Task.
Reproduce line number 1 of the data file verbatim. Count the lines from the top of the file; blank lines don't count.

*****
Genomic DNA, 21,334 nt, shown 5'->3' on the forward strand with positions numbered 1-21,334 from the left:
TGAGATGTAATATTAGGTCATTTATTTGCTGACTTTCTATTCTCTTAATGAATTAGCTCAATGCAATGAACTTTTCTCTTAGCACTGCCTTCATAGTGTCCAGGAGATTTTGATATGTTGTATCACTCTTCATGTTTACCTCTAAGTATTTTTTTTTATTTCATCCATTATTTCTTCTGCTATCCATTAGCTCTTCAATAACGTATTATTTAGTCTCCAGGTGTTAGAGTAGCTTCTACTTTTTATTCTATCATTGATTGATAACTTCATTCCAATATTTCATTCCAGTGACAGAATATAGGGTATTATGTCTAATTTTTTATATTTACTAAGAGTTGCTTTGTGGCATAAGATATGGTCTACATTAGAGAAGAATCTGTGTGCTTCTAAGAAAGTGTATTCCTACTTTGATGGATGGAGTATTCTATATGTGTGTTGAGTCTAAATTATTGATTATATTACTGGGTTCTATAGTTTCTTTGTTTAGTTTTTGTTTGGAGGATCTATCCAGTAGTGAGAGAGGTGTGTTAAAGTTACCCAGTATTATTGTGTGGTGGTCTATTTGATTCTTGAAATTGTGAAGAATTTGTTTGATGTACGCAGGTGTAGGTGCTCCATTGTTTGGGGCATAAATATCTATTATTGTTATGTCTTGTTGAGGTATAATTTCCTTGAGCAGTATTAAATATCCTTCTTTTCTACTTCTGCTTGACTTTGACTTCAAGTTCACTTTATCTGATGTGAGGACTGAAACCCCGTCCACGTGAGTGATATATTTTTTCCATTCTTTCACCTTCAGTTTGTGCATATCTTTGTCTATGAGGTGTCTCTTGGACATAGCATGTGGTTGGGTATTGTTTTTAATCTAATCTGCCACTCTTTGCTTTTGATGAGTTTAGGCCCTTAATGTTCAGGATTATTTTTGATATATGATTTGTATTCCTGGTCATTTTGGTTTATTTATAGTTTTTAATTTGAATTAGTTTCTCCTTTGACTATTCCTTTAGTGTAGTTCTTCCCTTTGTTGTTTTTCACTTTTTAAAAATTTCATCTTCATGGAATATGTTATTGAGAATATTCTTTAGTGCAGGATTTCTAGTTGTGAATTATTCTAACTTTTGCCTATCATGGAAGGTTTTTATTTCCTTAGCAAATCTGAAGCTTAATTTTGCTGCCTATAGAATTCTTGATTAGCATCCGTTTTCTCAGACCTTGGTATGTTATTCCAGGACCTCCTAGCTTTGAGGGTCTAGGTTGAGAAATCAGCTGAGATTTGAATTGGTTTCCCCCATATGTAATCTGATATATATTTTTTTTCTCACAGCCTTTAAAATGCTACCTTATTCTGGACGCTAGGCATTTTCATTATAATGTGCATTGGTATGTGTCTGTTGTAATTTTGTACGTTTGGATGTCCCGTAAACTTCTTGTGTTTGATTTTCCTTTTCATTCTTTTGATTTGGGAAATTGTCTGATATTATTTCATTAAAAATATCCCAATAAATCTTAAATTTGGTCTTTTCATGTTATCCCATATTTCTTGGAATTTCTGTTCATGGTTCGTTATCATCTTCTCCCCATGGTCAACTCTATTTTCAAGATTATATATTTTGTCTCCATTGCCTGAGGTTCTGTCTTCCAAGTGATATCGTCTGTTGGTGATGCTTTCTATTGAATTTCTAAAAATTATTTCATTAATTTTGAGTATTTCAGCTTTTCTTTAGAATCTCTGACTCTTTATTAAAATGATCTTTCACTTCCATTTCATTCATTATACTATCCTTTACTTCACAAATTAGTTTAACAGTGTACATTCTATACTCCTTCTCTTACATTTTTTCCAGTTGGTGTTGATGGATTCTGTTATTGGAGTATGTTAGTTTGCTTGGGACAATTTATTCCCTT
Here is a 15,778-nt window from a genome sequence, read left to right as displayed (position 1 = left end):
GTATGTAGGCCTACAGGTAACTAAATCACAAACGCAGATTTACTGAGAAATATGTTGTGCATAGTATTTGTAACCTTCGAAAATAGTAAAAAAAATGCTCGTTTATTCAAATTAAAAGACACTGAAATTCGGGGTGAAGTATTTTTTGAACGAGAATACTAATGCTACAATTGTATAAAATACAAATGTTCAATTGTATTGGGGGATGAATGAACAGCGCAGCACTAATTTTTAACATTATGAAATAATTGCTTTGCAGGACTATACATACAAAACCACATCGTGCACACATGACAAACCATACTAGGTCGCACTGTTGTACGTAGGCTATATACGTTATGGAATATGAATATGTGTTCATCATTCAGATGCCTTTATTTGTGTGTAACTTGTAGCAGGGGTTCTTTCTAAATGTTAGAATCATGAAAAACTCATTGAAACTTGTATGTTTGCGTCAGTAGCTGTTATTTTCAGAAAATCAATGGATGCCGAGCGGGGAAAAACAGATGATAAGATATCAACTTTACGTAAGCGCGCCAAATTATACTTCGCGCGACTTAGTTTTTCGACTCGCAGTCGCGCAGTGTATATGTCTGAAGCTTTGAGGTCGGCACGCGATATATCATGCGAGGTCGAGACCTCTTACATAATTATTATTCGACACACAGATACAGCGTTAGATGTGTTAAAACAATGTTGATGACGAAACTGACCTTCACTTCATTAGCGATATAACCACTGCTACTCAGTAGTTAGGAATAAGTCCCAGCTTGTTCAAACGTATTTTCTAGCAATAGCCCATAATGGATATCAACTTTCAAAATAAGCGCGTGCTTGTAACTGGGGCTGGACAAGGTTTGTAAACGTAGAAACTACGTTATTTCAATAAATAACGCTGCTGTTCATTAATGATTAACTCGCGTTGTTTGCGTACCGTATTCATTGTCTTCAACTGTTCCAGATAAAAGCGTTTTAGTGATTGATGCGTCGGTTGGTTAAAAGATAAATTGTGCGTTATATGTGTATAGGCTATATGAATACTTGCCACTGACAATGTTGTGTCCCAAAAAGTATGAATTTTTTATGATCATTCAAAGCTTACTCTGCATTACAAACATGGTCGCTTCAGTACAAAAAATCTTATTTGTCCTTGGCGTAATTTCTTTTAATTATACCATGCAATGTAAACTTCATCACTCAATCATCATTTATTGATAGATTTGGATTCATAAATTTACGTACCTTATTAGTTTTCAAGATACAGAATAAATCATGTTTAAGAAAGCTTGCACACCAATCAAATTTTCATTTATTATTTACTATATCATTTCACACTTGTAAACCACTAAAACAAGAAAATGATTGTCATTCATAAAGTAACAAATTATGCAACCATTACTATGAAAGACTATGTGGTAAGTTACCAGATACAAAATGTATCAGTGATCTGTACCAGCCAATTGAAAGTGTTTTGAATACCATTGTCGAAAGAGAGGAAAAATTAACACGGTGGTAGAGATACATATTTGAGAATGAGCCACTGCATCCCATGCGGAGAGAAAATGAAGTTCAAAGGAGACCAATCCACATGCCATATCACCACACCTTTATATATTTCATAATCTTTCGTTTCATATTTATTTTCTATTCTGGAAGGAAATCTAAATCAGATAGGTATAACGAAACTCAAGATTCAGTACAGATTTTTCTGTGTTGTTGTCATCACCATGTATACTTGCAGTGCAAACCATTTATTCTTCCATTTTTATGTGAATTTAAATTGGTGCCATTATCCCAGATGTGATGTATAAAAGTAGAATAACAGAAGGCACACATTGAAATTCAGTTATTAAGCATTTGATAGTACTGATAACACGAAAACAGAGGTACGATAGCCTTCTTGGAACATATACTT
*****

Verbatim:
Genomic DNA, 21,334 nt, shown 5'->3' on the forward strand with positions numbered 1-21,334 from the left: